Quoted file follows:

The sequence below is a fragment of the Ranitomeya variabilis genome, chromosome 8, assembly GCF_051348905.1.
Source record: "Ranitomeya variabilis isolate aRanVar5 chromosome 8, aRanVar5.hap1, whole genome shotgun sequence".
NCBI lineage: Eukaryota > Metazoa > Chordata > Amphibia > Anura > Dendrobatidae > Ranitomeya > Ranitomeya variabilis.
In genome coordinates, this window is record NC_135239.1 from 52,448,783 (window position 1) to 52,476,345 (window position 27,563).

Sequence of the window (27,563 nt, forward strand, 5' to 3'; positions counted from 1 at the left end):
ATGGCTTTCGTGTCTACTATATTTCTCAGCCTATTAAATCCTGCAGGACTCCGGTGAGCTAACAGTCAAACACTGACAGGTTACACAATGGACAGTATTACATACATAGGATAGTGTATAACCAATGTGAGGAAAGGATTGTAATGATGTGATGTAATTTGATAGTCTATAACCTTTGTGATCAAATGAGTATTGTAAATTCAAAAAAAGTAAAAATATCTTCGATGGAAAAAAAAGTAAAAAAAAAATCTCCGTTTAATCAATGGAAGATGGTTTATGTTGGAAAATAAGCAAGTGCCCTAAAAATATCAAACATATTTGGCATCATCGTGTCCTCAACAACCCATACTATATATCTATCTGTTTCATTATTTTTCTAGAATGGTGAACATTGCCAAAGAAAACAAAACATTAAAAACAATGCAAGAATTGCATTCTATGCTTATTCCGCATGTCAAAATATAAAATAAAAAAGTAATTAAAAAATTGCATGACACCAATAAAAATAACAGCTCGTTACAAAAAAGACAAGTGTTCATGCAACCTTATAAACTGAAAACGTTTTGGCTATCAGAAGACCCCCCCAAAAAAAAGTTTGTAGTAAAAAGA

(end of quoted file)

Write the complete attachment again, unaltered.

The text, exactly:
The sequence below is a fragment of the Ranitomeya variabilis genome, chromosome 8, assembly GCF_051348905.1.
Source record: "Ranitomeya variabilis isolate aRanVar5 chromosome 8, aRanVar5.hap1, whole genome shotgun sequence".
NCBI lineage: Eukaryota > Metazoa > Chordata > Amphibia > Anura > Dendrobatidae > Ranitomeya > Ranitomeya variabilis.
In genome coordinates, this window is record NC_135239.1 from 52,448,783 (window position 1) to 52,476,345 (window position 27,563).

Sequence of the window (27,563 nt, forward strand, 5' to 3'; positions counted from 1 at the left end):
ATGGCTTTCGTGTCTACTATATTTCTCAGCCTATTAAATCCTGCAGGACTCCGGTGAGCTAACAGTCAAACACTGACAGGTTACACAATGGACAGTATTACATACATAGGATAGTGTATAACCAATGTGAGGAAAGGATTGTAATGATGTGATGTAATTTGATAGTCTATAACCTTTGTGATCAAATGAGTATTGTAAATTCAAAAAAAGTAAAAATATCTTCGATGGAAAAAAAAGTAAAAAAAAAATCTCCGTTTAATCAATGGAAGATGGTTTATGTTGGAAAATAAGCAAGTGCCCTAAAAATATCAAACATATTTGGCATCATCGTGTCCTCAACAACCCATACTATATATCTATCTGTTTCATTATTTTTCTAGAATGGTGAACATTGCCAAAGAAAACAAAACATTAAAAACAATGCAAGAATTGCATTCTATGCTTATTCCGCATGTCAAAATATAAAATAAAAAAGTAATTAAAAAATTGCATGACACCAATAAAAATAACAGCTCGTTACAAAAAAGACAAGTGTTCATGCAACCTTATAAACTGAAAACGTTTTGGCTATCAGAAGACCCCCCCAAAAAAAAGTTTGTAGTAAAAAGA